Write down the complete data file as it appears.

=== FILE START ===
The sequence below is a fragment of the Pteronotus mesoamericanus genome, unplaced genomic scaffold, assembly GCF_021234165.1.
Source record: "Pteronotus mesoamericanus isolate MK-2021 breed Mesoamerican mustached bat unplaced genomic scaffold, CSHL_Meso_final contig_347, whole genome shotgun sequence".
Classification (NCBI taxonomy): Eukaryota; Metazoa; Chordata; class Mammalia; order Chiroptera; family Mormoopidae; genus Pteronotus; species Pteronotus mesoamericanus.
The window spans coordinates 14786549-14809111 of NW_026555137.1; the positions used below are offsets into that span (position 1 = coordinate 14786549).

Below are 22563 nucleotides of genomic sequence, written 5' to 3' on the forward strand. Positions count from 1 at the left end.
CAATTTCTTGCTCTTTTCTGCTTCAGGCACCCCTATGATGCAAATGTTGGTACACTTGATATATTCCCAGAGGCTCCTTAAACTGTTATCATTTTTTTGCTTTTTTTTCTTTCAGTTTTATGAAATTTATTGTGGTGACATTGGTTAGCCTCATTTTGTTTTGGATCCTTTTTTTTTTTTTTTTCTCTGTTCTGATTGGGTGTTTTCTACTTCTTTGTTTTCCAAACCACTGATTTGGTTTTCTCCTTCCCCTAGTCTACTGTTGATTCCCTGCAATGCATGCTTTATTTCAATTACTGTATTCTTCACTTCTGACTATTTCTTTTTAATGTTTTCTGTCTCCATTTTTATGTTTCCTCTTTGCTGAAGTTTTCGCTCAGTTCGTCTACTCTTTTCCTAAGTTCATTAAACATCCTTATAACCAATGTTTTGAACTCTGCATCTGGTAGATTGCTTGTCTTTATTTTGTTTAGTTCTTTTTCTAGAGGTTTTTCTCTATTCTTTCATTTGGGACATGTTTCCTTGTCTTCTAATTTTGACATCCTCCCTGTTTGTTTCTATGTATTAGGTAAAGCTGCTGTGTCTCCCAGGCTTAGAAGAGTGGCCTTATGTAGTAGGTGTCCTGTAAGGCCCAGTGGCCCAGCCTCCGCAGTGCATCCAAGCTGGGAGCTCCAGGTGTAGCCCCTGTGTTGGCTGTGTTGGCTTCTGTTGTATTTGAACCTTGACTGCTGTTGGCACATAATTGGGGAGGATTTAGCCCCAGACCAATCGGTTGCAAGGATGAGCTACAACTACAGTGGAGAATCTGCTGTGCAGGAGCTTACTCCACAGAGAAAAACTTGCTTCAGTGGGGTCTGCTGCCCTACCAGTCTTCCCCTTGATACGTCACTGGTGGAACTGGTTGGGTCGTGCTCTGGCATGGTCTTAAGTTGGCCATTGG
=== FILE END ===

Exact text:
The sequence below is a fragment of the Pteronotus mesoamericanus genome, unplaced genomic scaffold, assembly GCF_021234165.1.
Source record: "Pteronotus mesoamericanus isolate MK-2021 breed Mesoamerican mustached bat unplaced genomic scaffold, CSHL_Meso_final contig_347, whole genome shotgun sequence".
Classification (NCBI taxonomy): Eukaryota; Metazoa; Chordata; class Mammalia; order Chiroptera; family Mormoopidae; genus Pteronotus; species Pteronotus mesoamericanus.
The window spans coordinates 14786549-14809111 of NW_026555137.1; the positions used below are offsets into that span (position 1 = coordinate 14786549).

Below are 22563 nucleotides of genomic sequence, written 5' to 3' on the forward strand. Positions count from 1 at the left end.
CAATTTCTTGCTCTTTTCTGCTTCAGGCACCCCTATGATGCAAATGTTGGTACACTTGATATATTCCCAGAGGCTCCTTAAACTGTTATCATTTTTTTGCTTTTTTTTCTTTCAGTTTTATGAAATTTATTGTGGTGACATTGGTTAGCCTCATTTTGTTTTGGATCCTTTTTTTTTTTTTTTTCTCTGTTCTGATTGGGTGTTTTCTACTTCTTTGTTTTCCAAACCACTGATTTGGTTTTCTCCTTCCCCTAGTCTACTGTTGATTCCCTGCAATGCATGCTTTATTTCAATTACTGTATTCTTCACTTCTGACTATTTCTTTTTAATGTTTTCTGTCTCCATTTTTATGTTTCCTCTTTGCTGAAGTTTTCGCTCAGTTCGTCTACTCTTTTCCTAAGTTCATTAAACATCCTTATAACCAATGTTTTGAACTCTGCATCTGGTAGATTGCTTGTCTTTATTTTGTTTAGTTCTTTTTCTAGAGGTTTTTCTCTATTCTTTCATTTGGGACATGTTTCCTTGTCTTCTAATTTTGACATCCTCCCTGTTTGTTTCTATGTATTAGGTAAAGCTGCTGTGTCTCCCAGGCTTAGAAGAGTGGCCTTATGTAGTAGGTGTCCTGTAAGGCCCAGTGGCCCAGCCTCCGCAGTGCATCCAAGCTGGGAGCTCCAGGTGTAGCCCCTGTGTTGGCTGTGTTGGCTTCTGTTGTATTTGAACCTTGACTGCTGTTGGCACATAATTGGGGAGGATTTAGCCCCAGACCAATCGGTTGCAAGGATGAGCTACAACTACAGTGGAGAATCTGCTGTGCAGGAGCTTACTCCACAGAGAAAAACTTGCTTCAGTGGGGTCTGCTGCCCTACCAGTCTTCCCCTTGATACGTCACTGGTGGAACTGGTTGGGTCGTGCTCTGGCATGGTCTTAAGTTGGCCATTGG